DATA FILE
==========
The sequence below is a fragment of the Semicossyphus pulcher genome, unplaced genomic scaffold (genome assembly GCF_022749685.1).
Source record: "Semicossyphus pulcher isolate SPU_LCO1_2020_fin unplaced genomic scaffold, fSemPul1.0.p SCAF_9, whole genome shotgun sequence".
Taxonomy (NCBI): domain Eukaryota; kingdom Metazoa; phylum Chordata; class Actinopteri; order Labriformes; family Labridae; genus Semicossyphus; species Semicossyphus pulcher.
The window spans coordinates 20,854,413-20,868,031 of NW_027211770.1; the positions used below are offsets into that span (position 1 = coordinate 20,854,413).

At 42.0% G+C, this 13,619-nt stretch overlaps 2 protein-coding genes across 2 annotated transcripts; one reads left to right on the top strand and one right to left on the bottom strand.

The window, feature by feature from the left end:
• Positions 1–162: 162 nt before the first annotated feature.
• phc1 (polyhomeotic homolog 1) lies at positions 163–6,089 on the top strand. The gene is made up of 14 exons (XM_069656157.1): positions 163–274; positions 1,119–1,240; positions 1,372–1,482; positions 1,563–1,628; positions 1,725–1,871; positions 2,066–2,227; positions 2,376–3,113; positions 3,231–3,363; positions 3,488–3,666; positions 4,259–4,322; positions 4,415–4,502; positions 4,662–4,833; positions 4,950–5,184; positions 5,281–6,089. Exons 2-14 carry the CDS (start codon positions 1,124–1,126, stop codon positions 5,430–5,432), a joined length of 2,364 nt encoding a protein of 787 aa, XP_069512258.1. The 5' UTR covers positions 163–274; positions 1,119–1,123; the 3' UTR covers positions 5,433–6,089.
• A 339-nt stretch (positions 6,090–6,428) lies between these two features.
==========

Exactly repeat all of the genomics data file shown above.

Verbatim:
The sequence below is a fragment of the Semicossyphus pulcher genome, unplaced genomic scaffold (genome assembly GCF_022749685.1).
Source record: "Semicossyphus pulcher isolate SPU_LCO1_2020_fin unplaced genomic scaffold, fSemPul1.0.p SCAF_9, whole genome shotgun sequence".
Taxonomy (NCBI): domain Eukaryota; kingdom Metazoa; phylum Chordata; class Actinopteri; order Labriformes; family Labridae; genus Semicossyphus; species Semicossyphus pulcher.
The window spans coordinates 20,854,413-20,868,031 of NW_027211770.1; the positions used below are offsets into that span (position 1 = coordinate 20,854,413).

At 42.0% G+C, this 13,619-nt stretch overlaps 2 protein-coding genes across 2 annotated transcripts; one reads left to right on the top strand and one right to left on the bottom strand.

The window, feature by feature from the left end:
• Positions 1–162: 162 nt before the first annotated feature.
• phc1 (polyhomeotic homolog 1) lies at positions 163–6,089 on the top strand. The gene is made up of 14 exons (XM_069656157.1): positions 163–274; positions 1,119–1,240; positions 1,372–1,482; positions 1,563–1,628; positions 1,725–1,871; positions 2,066–2,227; positions 2,376–3,113; positions 3,231–3,363; positions 3,488–3,666; positions 4,259–4,322; positions 4,415–4,502; positions 4,662–4,833; positions 4,950–5,184; positions 5,281–6,089. Exons 2-14 carry the CDS (start codon positions 1,124–1,126, stop codon positions 5,430–5,432), a joined length of 2,364 nt encoding a protein of 787 aa, XP_069512258.1. The 5' UTR covers positions 163–274; positions 1,119–1,123; the 3' UTR covers positions 5,433–6,089.
• A 339-nt stretch (positions 6,090–6,428) lies between these two features.